Fear and Justice in America

It’s easy to forget the first time I realized I had to go five blocks out of my way to continue going east on F St. NW when I hit 17th St because of the 4 by 8 block area closed off around the White House. DC is a confusing enough of a place to drive for the unintiated, with the diagonal avenues intersecting the grid at small, medium, and gigantic circles around the city. Add on top of that the variable directionality on Rock Creek Parkway and the whole 4 by 8 block area surrounding the White House and the northwest quadrant of the city starts to seem pretty difficult to navigate.

That was the situation I imagine when I think about Miriam Carey, the woman who was tragically gunned down inside her car while attempting to drive through our city with her 13-month-old daughter in a car seat last October. On the heels of a deadly shooting at Navy Yard, and not long after the Boston Marathon Bombings, it was a scary incident, but one that had a pretty short life in the Washington news cycle. The Washington
Post
revisited the incident about a year later, looking into what the official investigation tells us, and what might have been missed, overstated, or simply ignored. The first thing we learn reading the story is that the whole incident started when a tourist from Connecticuit “drove up to the Secret Service kiosk at 15th and E streets NW,” a vantage from which you cannot even see the White House. Instead of stopping as ordered by the Secret Service police, she made “a U-turn and [attempted] to drive back into the public space.”

The first question I had when I read that was “isn’t leave what we’re supposed to do when we get to a security checkpoint we’re not supposed to be at?” The Post confirmed that answer is yes: you only commit a crime if you stay. Would I have stopped and rolled down my window? Maybe. But maybe I would have done exactly what Miriam did, realized I was somewhere I wasn’t supposed to be and leave.

To be sure, Carey did some odd things after the Secret Service and Capitol
Police began chasing her. Why didn’t she pull over her car? Why did she back up when there were police with guns drawn standing over her car? Maybe it’s because she was a maniacal criminal, but maybe it’s because encounters between black Americans and the police genearlly favor the police.

We’ll never know.

If, instead of starting with the assumption that she was a maniac guilty of
conspiracy to assassinate the President, we assume she was innocent, it becomes pretty easy to imagine Miriam Carey as a woman from out of town, lost in DC and unfortunately learned the hard way that you cannot continue going west on E St. after 15th St. NW. And while I’m no expert on law enforcement, the “hard way” here seems excessive. After the chase down Pennsylvania Avenue she was ultimately shot at 12 times (eight times while her car was moving, which the Post quotes is rare, dangerous, and “only seems to work well in the movies,”) eventually killing her in her car next to her baby.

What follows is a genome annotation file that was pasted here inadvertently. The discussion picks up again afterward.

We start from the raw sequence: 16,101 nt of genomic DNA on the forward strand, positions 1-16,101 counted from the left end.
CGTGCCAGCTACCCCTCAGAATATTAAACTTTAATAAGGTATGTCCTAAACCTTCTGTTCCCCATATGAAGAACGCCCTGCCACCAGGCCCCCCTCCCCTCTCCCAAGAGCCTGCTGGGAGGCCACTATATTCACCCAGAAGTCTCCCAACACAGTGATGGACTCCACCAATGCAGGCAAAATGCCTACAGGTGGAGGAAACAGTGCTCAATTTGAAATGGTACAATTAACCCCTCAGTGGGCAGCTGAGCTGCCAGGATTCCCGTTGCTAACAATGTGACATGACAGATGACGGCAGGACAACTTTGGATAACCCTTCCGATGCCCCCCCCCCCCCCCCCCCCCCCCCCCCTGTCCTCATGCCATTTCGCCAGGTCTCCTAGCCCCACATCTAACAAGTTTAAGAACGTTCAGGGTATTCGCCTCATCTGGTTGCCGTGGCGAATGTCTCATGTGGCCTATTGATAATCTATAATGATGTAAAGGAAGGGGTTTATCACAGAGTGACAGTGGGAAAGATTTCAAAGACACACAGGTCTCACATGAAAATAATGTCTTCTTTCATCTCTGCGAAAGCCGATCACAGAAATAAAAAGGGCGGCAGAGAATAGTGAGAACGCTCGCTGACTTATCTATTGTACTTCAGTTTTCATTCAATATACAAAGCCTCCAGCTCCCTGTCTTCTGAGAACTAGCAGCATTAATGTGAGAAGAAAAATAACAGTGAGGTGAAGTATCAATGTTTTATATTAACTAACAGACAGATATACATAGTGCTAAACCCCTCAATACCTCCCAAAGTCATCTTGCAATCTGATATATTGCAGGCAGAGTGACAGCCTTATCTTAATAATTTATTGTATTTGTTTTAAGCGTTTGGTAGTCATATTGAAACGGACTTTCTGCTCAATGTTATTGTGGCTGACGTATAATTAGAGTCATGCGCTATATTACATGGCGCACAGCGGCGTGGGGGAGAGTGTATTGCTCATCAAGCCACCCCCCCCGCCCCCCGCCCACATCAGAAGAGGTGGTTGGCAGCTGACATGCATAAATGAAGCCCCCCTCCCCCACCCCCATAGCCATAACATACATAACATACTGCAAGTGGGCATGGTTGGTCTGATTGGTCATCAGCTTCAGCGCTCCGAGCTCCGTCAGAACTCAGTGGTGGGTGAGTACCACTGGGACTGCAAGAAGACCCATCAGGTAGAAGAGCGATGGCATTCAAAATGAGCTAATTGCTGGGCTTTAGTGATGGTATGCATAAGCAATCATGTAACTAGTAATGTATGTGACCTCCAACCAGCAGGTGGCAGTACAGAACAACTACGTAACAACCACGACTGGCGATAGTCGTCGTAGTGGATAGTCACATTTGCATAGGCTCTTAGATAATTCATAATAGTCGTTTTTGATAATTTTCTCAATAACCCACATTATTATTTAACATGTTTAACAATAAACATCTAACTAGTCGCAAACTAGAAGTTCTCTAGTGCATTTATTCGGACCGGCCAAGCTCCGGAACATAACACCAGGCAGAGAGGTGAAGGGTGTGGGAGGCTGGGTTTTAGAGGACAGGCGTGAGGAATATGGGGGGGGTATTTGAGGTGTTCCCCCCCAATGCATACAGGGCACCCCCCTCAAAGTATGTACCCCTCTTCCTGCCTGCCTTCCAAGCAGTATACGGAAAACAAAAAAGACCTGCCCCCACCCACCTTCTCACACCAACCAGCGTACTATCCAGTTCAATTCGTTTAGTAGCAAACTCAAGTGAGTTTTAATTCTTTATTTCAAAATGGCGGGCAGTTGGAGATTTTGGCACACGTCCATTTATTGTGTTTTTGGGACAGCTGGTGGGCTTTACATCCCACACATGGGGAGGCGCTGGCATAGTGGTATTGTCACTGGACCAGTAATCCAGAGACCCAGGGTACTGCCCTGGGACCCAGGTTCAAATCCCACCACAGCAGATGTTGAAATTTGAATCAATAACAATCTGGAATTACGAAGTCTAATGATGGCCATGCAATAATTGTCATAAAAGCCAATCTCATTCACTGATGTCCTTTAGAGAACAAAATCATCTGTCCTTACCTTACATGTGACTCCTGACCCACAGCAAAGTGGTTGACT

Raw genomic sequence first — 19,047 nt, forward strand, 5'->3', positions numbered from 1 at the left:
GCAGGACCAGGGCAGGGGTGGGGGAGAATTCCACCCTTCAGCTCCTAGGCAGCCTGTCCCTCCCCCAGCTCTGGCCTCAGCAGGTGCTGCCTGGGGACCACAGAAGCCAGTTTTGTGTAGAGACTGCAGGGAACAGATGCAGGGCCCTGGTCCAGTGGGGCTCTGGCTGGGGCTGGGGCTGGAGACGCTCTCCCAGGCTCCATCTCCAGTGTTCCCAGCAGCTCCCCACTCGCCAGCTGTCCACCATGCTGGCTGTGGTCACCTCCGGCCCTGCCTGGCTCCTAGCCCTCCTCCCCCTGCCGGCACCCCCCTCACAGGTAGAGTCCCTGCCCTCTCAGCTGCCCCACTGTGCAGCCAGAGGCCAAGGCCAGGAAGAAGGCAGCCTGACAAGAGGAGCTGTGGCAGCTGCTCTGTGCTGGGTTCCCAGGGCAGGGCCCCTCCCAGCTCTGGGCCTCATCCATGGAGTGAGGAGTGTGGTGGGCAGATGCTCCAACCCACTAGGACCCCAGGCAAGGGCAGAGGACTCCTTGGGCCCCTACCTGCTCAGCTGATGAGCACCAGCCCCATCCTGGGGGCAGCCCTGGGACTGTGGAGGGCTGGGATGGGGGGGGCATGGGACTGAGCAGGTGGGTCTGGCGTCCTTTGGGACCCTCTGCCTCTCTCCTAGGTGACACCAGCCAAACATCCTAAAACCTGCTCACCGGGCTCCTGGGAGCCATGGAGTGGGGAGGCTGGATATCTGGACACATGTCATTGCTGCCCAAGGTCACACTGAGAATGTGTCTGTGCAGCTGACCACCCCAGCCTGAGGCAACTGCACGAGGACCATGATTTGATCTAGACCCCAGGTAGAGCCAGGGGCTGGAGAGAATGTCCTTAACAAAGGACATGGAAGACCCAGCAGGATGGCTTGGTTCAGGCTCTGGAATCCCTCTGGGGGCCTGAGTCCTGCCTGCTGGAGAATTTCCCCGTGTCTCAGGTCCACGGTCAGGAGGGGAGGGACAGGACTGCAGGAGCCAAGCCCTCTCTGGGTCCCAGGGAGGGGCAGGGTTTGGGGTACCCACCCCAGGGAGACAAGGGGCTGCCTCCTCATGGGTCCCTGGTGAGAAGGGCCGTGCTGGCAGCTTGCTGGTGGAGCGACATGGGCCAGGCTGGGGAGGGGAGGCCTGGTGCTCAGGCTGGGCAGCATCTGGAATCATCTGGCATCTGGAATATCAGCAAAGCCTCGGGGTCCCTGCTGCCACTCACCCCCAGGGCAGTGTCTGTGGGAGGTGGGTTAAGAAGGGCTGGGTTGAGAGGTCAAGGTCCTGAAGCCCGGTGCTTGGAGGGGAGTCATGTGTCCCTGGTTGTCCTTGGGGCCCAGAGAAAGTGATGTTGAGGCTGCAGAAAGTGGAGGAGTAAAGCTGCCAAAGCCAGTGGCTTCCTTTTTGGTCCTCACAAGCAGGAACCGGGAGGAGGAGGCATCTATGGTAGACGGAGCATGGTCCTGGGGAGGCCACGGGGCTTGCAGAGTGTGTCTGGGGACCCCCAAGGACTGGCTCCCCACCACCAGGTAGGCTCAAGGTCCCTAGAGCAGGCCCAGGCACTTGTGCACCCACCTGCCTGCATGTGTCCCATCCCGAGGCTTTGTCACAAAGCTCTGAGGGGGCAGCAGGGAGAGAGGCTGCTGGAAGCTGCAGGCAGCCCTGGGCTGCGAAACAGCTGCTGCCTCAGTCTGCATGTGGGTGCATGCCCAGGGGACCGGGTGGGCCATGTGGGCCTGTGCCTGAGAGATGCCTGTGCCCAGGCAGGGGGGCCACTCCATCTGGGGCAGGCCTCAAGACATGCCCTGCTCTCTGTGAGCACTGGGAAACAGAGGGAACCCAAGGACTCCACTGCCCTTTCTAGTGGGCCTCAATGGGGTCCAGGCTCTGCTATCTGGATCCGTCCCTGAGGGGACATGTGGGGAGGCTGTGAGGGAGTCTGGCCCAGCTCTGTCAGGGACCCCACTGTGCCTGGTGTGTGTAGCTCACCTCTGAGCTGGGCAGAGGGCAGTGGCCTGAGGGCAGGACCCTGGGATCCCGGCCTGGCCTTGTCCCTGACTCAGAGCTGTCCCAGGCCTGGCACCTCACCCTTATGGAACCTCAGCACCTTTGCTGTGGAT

I’m not saying attempting to drive on the White House grounds isn’t cause for alarm—neither is the Post. Nor am I saying disregarding the instructions of a guard at a security checkpoint isn’t cause for alarm—again, neither is the Post. I’m certainly not saying protection of the president is not a special kind of law enforcement. All those things are true. What the Post does say is that accidentally driving into that restricted area is a misdemeanor, and a fairly common one that again is only committed if you refuse to leave. What I am saying is that it looks like Miriam Carey actually did leave, and quickly, and even if she wasn’t leaving, any crime she committed before being killed certainly wouldn’t be a capital crime during a fair trial before a jury of her peers (see US Constitution, Amendment 6). As the Post put it “Carey did not refuse to leave. She refused to stop leaving.”

Stealing cigarillos from a convenience store in Missouri is also a misdemeanor, as is brandishing a weapon in Ohio (especially if you’re a confused child). At least I’m pretty sure they are (IANAL). While I’m not equating these situations, it is impossible to ignore that these three individuals were killed by people we are supposed to trust to keep us safe before anyone asked them a question for allegedly committing a minor crime.

Is this the society we want? It’s situations like these that make so-called
Castle Laws so terrifying: ordinary people being gunned down out of fear. That we citizens might make a mistake and wind up dead is terrifying. What’s more terrifying is that it seems like when white people make these mistakes sometimes we get away with it (see the accounts of Mathew Goldstein and Kevin Carr in the Post article). We at least get charged with a crime. But when a black person makes a mistake, justice is swift and dealt by the barrel of a gun.

None of this should be news to anyone. Debates about marijuana legalization here in DC and several other places around the country have highlighted the disparities in arrest rates among black and white people. Hopefully the best justice Miriam Carey, Michael Brown, and Tamir Rice, and any other black person killed imprisoned, or mistreated by police officers this year is to incite change. I don’t know what that change looks
like but I know it starts with you and me standing up for injustice wherever we see it. It starts with people who don’t see a problem with unarmed black people being killed by police realizing that black lives matter.